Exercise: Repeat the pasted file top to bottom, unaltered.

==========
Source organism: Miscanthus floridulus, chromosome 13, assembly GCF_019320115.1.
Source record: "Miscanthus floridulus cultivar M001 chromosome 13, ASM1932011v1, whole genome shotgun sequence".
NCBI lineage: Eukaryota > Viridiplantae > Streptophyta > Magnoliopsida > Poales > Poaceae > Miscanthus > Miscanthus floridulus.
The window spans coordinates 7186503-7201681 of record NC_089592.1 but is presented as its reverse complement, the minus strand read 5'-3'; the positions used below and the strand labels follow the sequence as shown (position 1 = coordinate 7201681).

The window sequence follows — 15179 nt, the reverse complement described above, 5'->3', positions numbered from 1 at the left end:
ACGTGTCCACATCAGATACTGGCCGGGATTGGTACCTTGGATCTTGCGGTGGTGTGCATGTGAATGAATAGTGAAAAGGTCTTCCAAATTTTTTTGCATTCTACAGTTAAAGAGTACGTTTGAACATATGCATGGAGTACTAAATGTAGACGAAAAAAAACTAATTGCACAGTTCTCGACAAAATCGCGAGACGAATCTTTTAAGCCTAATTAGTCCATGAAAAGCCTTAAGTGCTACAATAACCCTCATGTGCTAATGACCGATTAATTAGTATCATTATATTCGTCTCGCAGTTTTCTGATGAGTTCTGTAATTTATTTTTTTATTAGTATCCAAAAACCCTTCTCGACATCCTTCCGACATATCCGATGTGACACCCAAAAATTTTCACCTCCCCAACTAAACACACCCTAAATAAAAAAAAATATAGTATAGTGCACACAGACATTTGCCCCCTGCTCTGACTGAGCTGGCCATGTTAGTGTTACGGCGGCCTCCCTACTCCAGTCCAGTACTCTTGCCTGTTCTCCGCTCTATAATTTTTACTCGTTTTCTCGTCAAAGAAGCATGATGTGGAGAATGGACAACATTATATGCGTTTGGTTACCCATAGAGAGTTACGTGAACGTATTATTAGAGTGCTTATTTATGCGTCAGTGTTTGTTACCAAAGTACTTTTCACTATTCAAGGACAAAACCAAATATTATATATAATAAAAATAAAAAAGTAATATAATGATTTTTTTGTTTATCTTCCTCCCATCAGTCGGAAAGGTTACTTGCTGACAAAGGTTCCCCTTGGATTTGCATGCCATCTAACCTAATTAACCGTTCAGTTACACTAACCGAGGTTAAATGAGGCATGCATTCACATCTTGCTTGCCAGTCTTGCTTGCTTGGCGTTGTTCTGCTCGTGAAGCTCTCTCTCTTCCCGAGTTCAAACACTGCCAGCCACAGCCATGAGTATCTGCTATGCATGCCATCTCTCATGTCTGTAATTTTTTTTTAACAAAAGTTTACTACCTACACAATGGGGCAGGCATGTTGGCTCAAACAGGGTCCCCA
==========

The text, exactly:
Source organism: Miscanthus floridulus, chromosome 13, assembly GCF_019320115.1.
Source record: "Miscanthus floridulus cultivar M001 chromosome 13, ASM1932011v1, whole genome shotgun sequence".
NCBI lineage: Eukaryota > Viridiplantae > Streptophyta > Magnoliopsida > Poales > Poaceae > Miscanthus > Miscanthus floridulus.
The window spans coordinates 7186503-7201681 of record NC_089592.1 but is presented as its reverse complement, the minus strand read 5'-3'; the positions used below and the strand labels follow the sequence as shown (position 1 = coordinate 7201681).

The window sequence follows — 15179 nt, the reverse complement described above, 5'->3', positions numbered from 1 at the left end:
ACGTGTCCACATCAGATACTGGCCGGGATTGGTACCTTGGATCTTGCGGTGGTGTGCATGTGAATGAATAGTGAAAAGGTCTTCCAAATTTTTTTGCATTCTACAGTTAAAGAGTACGTTTGAACATATGCATGGAGTACTAAATGTAGACGAAAAAAAACTAATTGCACAGTTCTCGACAAAATCGCGAGACGAATCTTTTAAGCCTAATTAGTCCATGAAAAGCCTTAAGTGCTACAATAACCCTCATGTGCTAATGACCGATTAATTAGTATCATTATATTCGTCTCGCAGTTTTCTGATGAGTTCTGTAATTTATTTTTTTATTAGTATCCAAAAACCCTTCTCGACATCCTTCCGACATATCCGATGTGACACCCAAAAATTTTCACCTCCCCAACTAAACACACCCTAAATAAAAAAAAATATAGTATAGTGCACACAGACATTTGCCCCCTGCTCTGACTGAGCTGGCCATGTTAGTGTTACGGCGGCCTCCCTACTCCAGTCCAGTACTCTTGCCTGTTCTCCGCTCTATAATTTTTACTCGTTTTCTCGTCAAAGAAGCATGATGTGGAGAATGGACAACATTATATGCGTTTGGTTACCCATAGAGAGTTACGTGAACGTATTATTAGAGTGCTTATTTATGCGTCAGTGTTTGTTACCAAAGTACTTTTCACTATTCAAGGACAAAACCAAATATTATATATAATAAAAATAAAAAAGTAATATAATGATTTTTTTGTTTATCTTCCTCCCATCAGTCGGAAAGGTTACTTGCTGACAAAGGTTCCCCTTGGATTTGCATGCCATCTAACCTAATTAACCGTTCAGTTACACTAACCGAGGTTAAATGAGGCATGCATTCACATCTTGCTTGCCAGTCTTGCTTGCTTGGCGTTGTTCTGCTCGTGAAGCTCTCTCTCTTCCCGAGTTCAAACACTGCCAGCCACAGCCATGAGTATCTGCTATGCATGCCATCTCTCATGTCTGTAATTTTTTTTTAACAAAAGTTTACTACCTACACAATGGGGCAGGCATGTTGGCTCAAACAGGGTCCCCA